An exciting example is Sheriff Holdings, the plant hire group based in Nottingham. Floated in 1988, its shares peaked at 180p in the boom conditions of 1989, then began a steady decline to a low point of 50p in 1992, as profits fell from pounds 1.05m to pounds 310,000 for the year to 30 September 1991. Then sterling left the ERM, Norman Lamont began singing in the bath, and somebody lit the blue touch paper on Sheriff's share price. The shares have climbed with barely a break to the current 341p, and buyers are still chasing an almost non-existent supply.
Part of the reason is that when conditions were at their blackest in the autumn of 1992, the Dunn family, which founded the group, raised a vital chunk of new money from the Causeway Venture Capital group. The latter now owns 30 per cent of Sheriff, acquired for just 60p a share. In return, the group was able to embark on a buying spree when plant and equipment were being almost given away. It is now in the happy position of having roughly trebled in size just in time to reap maximum benefits from a gathering boom.
Furthermore, hire rates are likely to rise. This could have an explosive impact on profitability, as revenue powers ahead while most costs remain steady.
Analysts who follow the company expect profits to double in 1993/94 to pounds 3.3m, having doubled each year since the 1991 low point. Next year, a figure around pounds 4m has been pencilled in, but this is likely to be at least pounds 1m too low.
Long term, too, the company has been a great performer, with turnover for the current year likely to be around 20 times 1984's level, and profits climbing proportionately. The shares look excellent value at 341p on a p/e heading towards 10 on likely 1994/95 earnings.
A less clear-cut but potentially exciting investment is Arthur Shaw, the door and window fittings manufacturer, at 108p. The price was languishing at around 50p between 1991 and 1993 as the group was plagued by recession, losses in parts of its business, and fierce in-fighting between factions trying to gain control of the company.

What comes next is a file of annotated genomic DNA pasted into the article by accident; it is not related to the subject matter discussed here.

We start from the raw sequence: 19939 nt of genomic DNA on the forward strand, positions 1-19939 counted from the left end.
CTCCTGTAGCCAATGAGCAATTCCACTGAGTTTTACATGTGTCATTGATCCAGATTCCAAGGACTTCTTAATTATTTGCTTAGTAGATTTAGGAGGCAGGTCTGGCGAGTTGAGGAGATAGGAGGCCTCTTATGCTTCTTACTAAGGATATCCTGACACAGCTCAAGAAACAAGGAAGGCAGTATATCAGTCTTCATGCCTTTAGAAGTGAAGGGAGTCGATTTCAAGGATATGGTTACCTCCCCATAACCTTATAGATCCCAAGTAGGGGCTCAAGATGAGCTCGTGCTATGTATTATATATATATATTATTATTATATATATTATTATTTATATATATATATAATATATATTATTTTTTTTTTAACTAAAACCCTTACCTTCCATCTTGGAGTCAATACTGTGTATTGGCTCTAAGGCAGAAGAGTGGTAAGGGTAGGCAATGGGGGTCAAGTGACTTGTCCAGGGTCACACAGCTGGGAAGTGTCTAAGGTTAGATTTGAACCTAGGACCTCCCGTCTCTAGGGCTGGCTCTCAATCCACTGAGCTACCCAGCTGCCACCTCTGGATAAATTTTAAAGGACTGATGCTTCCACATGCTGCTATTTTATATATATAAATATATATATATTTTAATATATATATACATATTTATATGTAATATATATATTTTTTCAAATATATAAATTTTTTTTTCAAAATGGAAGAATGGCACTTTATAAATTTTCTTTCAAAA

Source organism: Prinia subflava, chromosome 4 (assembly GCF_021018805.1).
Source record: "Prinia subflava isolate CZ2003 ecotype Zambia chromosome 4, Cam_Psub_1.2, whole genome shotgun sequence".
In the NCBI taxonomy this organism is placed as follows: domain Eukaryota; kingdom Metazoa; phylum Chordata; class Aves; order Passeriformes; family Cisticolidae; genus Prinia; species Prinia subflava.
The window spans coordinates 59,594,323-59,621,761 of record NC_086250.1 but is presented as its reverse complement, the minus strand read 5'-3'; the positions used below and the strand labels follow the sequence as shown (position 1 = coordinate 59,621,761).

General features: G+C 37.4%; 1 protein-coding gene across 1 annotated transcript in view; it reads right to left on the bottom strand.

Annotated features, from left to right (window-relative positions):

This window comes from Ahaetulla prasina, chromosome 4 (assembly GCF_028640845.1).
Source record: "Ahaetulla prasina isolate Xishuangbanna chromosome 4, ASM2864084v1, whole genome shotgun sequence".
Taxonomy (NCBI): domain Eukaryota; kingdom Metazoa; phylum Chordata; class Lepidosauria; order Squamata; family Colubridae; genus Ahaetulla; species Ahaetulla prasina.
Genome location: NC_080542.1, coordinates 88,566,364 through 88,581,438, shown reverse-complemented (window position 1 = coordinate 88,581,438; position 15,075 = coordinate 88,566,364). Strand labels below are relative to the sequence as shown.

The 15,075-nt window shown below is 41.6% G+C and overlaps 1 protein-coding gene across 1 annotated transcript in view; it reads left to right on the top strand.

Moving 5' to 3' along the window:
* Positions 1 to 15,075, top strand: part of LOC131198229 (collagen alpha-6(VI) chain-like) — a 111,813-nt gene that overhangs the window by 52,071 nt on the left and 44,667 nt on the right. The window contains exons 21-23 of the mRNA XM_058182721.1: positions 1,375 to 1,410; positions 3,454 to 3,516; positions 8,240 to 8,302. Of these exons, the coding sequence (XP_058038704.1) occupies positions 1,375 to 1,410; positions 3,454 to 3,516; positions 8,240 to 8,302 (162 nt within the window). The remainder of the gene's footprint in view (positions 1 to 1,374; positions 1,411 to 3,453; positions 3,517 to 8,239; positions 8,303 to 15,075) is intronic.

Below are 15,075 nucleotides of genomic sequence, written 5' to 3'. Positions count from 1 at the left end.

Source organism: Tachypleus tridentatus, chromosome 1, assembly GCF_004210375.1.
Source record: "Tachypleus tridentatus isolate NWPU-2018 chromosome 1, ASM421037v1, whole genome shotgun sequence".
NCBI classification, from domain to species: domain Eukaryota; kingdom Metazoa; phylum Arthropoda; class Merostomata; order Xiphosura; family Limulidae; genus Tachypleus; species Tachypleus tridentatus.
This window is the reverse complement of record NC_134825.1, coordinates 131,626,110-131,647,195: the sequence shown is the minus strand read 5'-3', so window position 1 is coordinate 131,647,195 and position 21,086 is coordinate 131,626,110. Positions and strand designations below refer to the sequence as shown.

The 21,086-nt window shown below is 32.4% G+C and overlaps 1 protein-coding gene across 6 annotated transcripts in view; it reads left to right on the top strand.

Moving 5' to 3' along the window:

These struggles have been resolved, with an earlier management team regaining undisputed control. What is more, the group is now coming out of recession in dynamic style. The latest figures for the year to 31 March show turnover climbing by 20 per cent to pounds 20.2m, with last year's losses turning into profits of pounds 893,000 before exceptional items. Earnings per share were 4.67p for a historic p/e of 22.9.
That may not look particularly cheap, but the current year is said to have begun well, and the group has done a sale-and- leaseback deal on part of its main factory to raise approximately pounds 500,000 in cash against a market value of pounds 9.5m. My guess is that profits could move up towards pounds 2m over the next two or three years, as margins return to earlier levels.
Last but not least is the potential offered by a dramatic profits recovery from Ransomes, the beleaguered lawnmowing equipment group. In May, I said buyers of the shares could do very well indeed. But I did not realise that the price would rocket from 24p to 62p just three months later and that they would still look well worth buying at this level.
There are still negatives. The group is still pounds 2.3m in arrears on dividends on its convertible preference shares, and debts remain at some 450 per cent of shareholders' funds.
But the new management team led by John Clements and Peter Wilson (formerly of BTR) have hit the ground running. Operating profits have more than doubled, lifting first- half pre-tax profits from pounds 1.2m to pounds 6.7m. New products are set to further boost the group's higher-margin commercial equipment business in the US, and there is a substantial property portfolio to be sold.
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